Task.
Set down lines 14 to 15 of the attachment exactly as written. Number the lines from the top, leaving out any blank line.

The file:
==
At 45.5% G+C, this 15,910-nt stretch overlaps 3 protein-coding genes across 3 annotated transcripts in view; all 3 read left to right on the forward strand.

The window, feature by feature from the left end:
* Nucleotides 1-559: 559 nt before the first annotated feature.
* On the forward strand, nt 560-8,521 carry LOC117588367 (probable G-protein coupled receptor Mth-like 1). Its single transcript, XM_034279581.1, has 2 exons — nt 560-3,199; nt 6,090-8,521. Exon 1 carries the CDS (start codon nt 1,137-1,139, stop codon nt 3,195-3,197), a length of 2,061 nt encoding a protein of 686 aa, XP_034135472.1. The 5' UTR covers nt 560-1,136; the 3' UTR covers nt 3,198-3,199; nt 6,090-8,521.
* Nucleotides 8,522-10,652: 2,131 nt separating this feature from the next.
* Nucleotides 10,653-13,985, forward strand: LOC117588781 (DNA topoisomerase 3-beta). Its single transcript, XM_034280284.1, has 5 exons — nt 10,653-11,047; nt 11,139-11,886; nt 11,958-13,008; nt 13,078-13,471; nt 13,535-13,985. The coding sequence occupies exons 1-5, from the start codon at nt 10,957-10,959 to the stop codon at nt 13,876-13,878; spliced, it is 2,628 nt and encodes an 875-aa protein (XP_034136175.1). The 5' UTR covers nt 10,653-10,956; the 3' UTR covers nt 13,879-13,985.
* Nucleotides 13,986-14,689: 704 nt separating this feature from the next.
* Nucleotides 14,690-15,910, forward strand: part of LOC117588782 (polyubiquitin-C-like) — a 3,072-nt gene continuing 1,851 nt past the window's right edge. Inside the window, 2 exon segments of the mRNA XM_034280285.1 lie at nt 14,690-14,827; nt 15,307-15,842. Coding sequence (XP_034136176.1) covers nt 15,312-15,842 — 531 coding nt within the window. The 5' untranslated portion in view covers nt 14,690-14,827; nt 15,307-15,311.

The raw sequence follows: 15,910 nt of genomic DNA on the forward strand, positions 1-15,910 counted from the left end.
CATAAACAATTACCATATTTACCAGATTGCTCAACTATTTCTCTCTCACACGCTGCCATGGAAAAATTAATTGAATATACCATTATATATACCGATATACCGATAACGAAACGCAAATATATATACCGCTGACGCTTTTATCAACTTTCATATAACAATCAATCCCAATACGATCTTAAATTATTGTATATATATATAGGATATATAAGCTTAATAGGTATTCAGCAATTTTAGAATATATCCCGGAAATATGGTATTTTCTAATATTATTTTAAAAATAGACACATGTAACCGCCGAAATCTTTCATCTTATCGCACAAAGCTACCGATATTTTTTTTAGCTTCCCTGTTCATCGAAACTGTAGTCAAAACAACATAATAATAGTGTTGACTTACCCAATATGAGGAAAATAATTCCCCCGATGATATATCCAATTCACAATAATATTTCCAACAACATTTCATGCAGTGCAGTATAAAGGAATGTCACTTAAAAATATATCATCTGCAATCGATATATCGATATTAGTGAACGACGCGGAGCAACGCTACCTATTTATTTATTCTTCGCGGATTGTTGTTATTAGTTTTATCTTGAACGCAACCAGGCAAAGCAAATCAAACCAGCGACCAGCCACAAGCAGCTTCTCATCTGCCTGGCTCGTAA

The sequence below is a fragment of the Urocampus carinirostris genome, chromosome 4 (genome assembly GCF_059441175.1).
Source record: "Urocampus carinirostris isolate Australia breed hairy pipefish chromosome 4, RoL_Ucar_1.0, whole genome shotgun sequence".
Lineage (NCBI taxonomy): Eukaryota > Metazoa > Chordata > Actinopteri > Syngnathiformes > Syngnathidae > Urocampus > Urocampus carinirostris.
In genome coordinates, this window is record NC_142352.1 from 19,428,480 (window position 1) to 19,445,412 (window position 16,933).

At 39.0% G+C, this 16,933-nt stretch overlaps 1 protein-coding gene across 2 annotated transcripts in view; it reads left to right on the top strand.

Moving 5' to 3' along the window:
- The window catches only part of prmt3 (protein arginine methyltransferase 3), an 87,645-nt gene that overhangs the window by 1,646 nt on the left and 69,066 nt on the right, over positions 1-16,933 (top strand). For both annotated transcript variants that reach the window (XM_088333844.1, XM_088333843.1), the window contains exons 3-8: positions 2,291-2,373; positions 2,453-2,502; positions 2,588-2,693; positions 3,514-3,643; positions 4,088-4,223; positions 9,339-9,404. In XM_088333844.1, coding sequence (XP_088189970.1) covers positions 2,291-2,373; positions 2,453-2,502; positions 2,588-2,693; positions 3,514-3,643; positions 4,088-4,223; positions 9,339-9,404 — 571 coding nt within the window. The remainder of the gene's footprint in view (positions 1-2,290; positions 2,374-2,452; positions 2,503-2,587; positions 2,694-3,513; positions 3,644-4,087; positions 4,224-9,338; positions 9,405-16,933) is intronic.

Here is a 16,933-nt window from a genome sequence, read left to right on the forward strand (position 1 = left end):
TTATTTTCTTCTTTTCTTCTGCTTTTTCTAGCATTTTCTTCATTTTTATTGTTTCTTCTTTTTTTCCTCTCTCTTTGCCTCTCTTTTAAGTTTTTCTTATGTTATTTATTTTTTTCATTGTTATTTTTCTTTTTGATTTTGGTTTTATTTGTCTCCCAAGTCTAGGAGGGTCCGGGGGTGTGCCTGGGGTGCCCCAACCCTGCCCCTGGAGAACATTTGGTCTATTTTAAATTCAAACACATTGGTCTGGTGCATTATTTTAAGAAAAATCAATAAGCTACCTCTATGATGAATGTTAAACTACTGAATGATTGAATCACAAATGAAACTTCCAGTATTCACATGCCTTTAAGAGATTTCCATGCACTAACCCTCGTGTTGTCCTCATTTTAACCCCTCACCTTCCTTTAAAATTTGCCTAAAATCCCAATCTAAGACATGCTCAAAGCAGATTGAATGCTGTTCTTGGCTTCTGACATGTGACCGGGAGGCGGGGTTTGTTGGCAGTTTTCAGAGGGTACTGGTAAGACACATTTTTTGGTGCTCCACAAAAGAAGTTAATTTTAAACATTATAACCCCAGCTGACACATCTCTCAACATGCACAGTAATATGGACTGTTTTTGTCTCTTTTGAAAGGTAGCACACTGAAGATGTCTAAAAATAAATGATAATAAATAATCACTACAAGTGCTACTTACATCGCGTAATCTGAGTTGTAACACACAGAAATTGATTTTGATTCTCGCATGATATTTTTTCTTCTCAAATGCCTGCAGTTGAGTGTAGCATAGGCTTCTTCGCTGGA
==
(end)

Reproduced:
In genome coordinates, this window is record NC_142352.1 from 19,428,480 (window position 1) to 19,445,412 (window position 16,933).

At 39.0% G+C, this 16,933-nt stretch overlaps 1 protein-coding gene across 2 annotated transcripts in view; it reads left to right on the top strand.